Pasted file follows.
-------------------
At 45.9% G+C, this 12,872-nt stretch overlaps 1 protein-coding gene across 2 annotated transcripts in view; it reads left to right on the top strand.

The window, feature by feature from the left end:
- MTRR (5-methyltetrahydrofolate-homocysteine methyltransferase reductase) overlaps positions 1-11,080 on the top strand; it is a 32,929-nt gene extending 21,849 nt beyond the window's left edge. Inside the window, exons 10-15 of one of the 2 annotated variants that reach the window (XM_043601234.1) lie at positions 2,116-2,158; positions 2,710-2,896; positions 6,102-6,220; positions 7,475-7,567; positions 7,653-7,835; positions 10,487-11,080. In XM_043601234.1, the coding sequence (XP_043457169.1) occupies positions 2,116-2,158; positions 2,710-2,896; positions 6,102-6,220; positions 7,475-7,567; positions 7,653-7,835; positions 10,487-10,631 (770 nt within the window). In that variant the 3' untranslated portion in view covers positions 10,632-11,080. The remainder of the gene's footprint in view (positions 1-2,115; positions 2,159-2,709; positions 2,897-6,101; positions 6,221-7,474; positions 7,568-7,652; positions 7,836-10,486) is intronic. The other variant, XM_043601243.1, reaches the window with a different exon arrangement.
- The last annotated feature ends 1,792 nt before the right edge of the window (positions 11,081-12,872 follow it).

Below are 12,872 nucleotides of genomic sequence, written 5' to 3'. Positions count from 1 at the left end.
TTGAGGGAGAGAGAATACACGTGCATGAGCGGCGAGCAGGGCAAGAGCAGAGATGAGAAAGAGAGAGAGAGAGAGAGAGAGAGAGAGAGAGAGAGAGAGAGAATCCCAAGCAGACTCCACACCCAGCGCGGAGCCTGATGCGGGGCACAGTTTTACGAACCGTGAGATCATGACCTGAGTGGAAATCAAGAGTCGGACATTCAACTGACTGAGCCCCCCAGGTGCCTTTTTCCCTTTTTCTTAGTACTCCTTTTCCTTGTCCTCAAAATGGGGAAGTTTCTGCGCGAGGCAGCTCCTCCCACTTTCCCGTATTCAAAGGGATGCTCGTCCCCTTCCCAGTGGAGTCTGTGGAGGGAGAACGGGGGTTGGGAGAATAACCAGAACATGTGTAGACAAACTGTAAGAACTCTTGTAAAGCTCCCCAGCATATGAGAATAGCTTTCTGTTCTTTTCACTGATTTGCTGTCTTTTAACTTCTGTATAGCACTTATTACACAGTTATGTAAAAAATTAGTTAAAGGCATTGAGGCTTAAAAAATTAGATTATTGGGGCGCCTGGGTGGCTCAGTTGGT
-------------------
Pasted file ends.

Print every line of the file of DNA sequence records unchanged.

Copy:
At 45.9% G+C, this 12,872-nt stretch overlaps 1 protein-coding gene across 2 annotated transcripts in view; it reads left to right on the top strand.

The window, feature by feature from the left end:
- MTRR (5-methyltetrahydrofolate-homocysteine methyltransferase reductase) overlaps positions 1-11,080 on the top strand; it is a 32,929-nt gene extending 21,849 nt beyond the window's left edge. Inside the window, exons 10-15 of one of the 2 annotated variants that reach the window (XM_043601234.1) lie at positions 2,116-2,158; positions 2,710-2,896; positions 6,102-6,220; positions 7,475-7,567; positions 7,653-7,835; positions 10,487-11,080. In XM_043601234.1, the coding sequence (XP_043457169.1) occupies positions 2,116-2,158; positions 2,710-2,896; positions 6,102-6,220; positions 7,475-7,567; positions 7,653-7,835; positions 10,487-10,631 (770 nt within the window). In that variant the 3' untranslated portion in view covers positions 10,632-11,080. The remainder of the gene's footprint in view (positions 1-2,115; positions 2,159-2,709; positions 2,897-6,101; positions 6,221-7,474; positions 7,568-7,652; positions 7,836-10,486) is intronic. The other variant, XM_043601243.1, reaches the window with a different exon arrangement.
- The last annotated feature ends 1,792 nt before the right edge of the window (positions 11,081-12,872 follow it).

Below are 12,872 nucleotides of genomic sequence, written 5' to 3'. Positions count from 1 at the left end.
TTGAGGGAGAGAGAATACACGTGCATGAGCGGCGAGCAGGGCAAGAGCAGAGATGAGAAAGAGAGAGAGAGAGAGAGAGAGAGAGAGAGAGAGAGAGAGAGAATCCCAAGCAGACTCCACACCCAGCGCGGAGCCTGATGCGGGGCACAGTTTTACGAACCGTGAGATCATGACCTGAGTGGAAATCAAGAGTCGGACATTCAACTGACTGAGCCCCCCAGGTGCCTTTTTCCCTTTTTCTTAGTACTCCTTTTCCTTGTCCTCAAAATGGGGAAGTTTCTGCGCGAGGCAGCTCCTCCCACTTTCCCGTATTCAAAGGGATGCTCGTCCCCTTCCCAGTGGAGTCTGTGGAGGGAGAACGGGGGTTGGGAGAATAACCAGAACATGTGTAGACAAACTGTAAGAACTCTTGTAAAGCTCCCCAGCATATGAGAATAGCTTTCTGTTCTTTTCACTGATTTGCTGTCTTTTAACTTCTGTATAGCACTTATTACACAGTTATGTAAAAAATTAGTTAAAGGCATTGAGGCTTAAAAAATTAGATTATTGGGGCGCCTGGGTGGCTCAGTTGGT